Katrina’s plaintiff pro se gave us the moment:
Damn all the odds!
…When I look back,I will always recall,
Moment for moment,This was the moment,
The greatest moment of them all.
Whatever Lexington offered, I believe the Company’s counsel Continue reading “Moment for moment, the greatest moment of all Thank you, Judge Ozerden; Judge Roper; Alford Clausen & McDonald for Lexington; and, last but not least, a standing O for Katrina’s plaintiff pro se”
Credit the New Orleans firm Capitelli and Wicker with the grit to win a $3.5 million jury award for Ferrara’s Supermarket. The grocer had been in business 99 years before the Elysian Fields location was destroyed by Hurricane Katrina.
Attorneys Carey Wicker and James Watkins brought home the bacon for the Plaintiffs with evidence Lafayette’s engineer was not licensed to practice in Louisiana or supervised by a Louisiana licensed engineer as the law requires “direct control and personal supervision”.
While the engineer’s qualifications were clearly a significant issue, the Plaintiffs had a strong case against Lafayette. A reader from New Orleans provided SLABBED with a summary of the case tried in State court:
During Hurricane Katrina, wind and driving rain opened spaces in the roof, walls, doors and windows of the supermarket, and water and moisture entered the premises causing extensive damage.
Additionally, uplift forces on the flat roof (wind blowing over parapet) caused structural damage to the north-facing wall of the building as well as roof framing members’ connection to that wall. That structural damage, solely caused by wind forces, rendered the building a total loss Continue reading “Grit and grocer win $3.5 million – Ferrara v Lafayette Insurance (Corrected)”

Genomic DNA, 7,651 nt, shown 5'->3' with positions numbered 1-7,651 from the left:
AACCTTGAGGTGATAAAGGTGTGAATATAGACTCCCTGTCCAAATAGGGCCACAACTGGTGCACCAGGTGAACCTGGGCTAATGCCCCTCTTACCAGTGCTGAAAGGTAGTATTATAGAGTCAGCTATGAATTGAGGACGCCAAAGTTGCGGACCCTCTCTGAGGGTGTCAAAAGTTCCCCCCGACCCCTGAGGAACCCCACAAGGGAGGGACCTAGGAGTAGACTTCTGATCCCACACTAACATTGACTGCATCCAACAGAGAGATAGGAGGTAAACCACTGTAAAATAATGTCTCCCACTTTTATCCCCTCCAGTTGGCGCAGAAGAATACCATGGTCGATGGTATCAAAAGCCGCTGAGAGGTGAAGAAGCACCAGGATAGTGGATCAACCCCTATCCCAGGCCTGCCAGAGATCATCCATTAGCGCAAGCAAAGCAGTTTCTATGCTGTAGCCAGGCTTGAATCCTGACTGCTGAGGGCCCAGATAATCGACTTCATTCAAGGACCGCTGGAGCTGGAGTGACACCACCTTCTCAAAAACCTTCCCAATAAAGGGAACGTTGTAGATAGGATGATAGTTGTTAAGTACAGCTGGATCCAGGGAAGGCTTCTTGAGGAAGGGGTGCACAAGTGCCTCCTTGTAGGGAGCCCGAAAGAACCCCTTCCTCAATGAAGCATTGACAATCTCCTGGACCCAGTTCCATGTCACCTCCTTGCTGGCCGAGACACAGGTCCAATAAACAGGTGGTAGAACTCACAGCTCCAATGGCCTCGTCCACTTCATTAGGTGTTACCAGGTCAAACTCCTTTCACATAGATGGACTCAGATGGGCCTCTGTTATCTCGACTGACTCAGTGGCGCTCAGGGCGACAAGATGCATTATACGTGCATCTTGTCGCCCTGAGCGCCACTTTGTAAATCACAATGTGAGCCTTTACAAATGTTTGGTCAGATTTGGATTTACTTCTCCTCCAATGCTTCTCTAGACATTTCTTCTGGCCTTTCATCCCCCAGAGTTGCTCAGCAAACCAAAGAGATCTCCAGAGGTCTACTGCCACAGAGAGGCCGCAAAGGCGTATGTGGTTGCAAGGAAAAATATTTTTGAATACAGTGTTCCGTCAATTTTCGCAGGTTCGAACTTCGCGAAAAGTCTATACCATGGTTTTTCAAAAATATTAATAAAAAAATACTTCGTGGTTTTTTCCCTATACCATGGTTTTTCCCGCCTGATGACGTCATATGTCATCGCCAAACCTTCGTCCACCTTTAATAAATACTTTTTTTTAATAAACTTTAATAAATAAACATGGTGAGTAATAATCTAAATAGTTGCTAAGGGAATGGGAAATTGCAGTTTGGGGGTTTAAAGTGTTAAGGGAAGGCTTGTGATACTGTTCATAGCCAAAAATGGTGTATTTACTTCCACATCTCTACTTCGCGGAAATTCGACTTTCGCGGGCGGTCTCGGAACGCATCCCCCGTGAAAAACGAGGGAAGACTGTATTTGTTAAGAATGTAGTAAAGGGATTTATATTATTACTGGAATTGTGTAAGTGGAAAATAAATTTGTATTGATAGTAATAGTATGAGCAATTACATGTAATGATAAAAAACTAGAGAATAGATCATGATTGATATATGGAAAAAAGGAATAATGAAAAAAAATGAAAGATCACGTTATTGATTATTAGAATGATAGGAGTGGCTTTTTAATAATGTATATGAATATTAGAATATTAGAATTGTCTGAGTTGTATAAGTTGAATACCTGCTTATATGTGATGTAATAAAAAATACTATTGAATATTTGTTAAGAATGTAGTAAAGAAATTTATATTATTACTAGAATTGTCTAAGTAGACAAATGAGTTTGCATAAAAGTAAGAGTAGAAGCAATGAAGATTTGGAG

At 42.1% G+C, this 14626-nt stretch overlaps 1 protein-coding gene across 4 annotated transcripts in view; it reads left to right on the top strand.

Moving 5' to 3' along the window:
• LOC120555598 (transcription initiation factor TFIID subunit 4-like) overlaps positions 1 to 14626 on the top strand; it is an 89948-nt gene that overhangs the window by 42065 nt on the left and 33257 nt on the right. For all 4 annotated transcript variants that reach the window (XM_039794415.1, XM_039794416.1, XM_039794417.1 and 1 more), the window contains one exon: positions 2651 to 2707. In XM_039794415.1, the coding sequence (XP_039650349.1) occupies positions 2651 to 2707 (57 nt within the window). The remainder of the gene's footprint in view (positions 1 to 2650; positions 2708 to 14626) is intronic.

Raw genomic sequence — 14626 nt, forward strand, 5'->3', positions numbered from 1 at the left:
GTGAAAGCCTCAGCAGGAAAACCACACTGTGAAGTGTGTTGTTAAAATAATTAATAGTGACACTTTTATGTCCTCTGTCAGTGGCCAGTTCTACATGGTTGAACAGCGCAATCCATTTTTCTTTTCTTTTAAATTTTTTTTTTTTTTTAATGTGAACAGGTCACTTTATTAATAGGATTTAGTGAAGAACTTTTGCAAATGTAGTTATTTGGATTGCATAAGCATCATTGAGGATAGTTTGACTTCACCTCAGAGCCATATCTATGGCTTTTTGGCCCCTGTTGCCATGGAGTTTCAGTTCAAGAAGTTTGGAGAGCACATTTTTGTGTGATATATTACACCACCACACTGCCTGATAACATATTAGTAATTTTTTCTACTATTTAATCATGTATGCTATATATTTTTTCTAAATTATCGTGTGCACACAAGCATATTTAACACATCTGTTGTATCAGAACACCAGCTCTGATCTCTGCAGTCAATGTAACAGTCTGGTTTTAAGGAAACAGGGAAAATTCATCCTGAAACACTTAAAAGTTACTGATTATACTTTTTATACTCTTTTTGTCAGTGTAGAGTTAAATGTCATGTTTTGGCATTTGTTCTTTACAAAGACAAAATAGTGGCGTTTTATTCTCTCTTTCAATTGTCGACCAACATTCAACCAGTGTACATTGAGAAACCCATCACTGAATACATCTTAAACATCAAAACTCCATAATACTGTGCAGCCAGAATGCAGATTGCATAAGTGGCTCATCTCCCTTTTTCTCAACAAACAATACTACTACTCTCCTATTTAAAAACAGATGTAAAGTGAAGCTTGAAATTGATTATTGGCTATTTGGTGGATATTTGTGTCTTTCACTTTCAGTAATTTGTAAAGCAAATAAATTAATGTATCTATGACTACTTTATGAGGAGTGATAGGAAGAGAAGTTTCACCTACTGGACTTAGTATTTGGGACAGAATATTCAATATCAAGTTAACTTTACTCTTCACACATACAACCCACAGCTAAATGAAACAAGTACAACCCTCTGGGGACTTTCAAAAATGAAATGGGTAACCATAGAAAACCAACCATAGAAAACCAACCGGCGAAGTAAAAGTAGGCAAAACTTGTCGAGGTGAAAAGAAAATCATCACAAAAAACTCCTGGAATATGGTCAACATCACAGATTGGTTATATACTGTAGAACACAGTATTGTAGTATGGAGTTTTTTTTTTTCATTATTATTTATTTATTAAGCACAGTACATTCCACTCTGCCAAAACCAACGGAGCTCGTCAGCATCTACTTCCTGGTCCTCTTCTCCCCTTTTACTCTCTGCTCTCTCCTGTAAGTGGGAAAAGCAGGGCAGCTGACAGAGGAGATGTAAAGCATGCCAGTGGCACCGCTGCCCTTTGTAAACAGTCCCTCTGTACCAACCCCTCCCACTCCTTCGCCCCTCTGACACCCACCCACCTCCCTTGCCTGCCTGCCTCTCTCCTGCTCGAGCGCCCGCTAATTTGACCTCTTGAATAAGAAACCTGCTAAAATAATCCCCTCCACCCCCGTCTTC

As promised, more on the pro se plaintiff v anticoncurrent causation (Lexington/AIG) starting with Lexington’s position.
Lexington has a right under the insurance policy to deny payments for damage that was caused by (a) flood water (as defined by the policy) or (b) a combination of flood and wind…In other words, it matters not whether the egg or chicken came first…
The water exclusion and the anti-concurrent clause provisions are valid and enforceable under Mississippi law. See e.g., Tuepker v. State Farm Fire & Casualty Co., 507 F. 3d 346 (5th Cir. 2007); Leonard v. Nationwide Mutual Ins. Co., 499 F.3d 419, 428 (5th Cir. 2007).
Consequently, the anti-concurrent cause clause bars any claim, or parts of a claim, that Plaintiff may make regarding wind damage that preceded flood damage or for damage caused by flood or a combination of flood and wind.
Even if the wind first damaged a portion of the home which portion was thereafter flooded, there is still no coverage under the Lexington policy for the flood damaged portion of the home.
Oops, Lexington did not mention the Rooster’s decision! Continue reading “SLABBED Daily – June 4”
And of course such a profile had to include extensive quotes from Rick Trahant who needs no introduction here at Slabbed and Soren Gisleson whom Nowdy has had the opportunity to chat with via email. Louisiana Insurance Commish Jim Donelon throws a wet blanket on the Ike theory but then again Rick isn’t on Mr. Donelon’s Christmas list in any event. Here is the profile: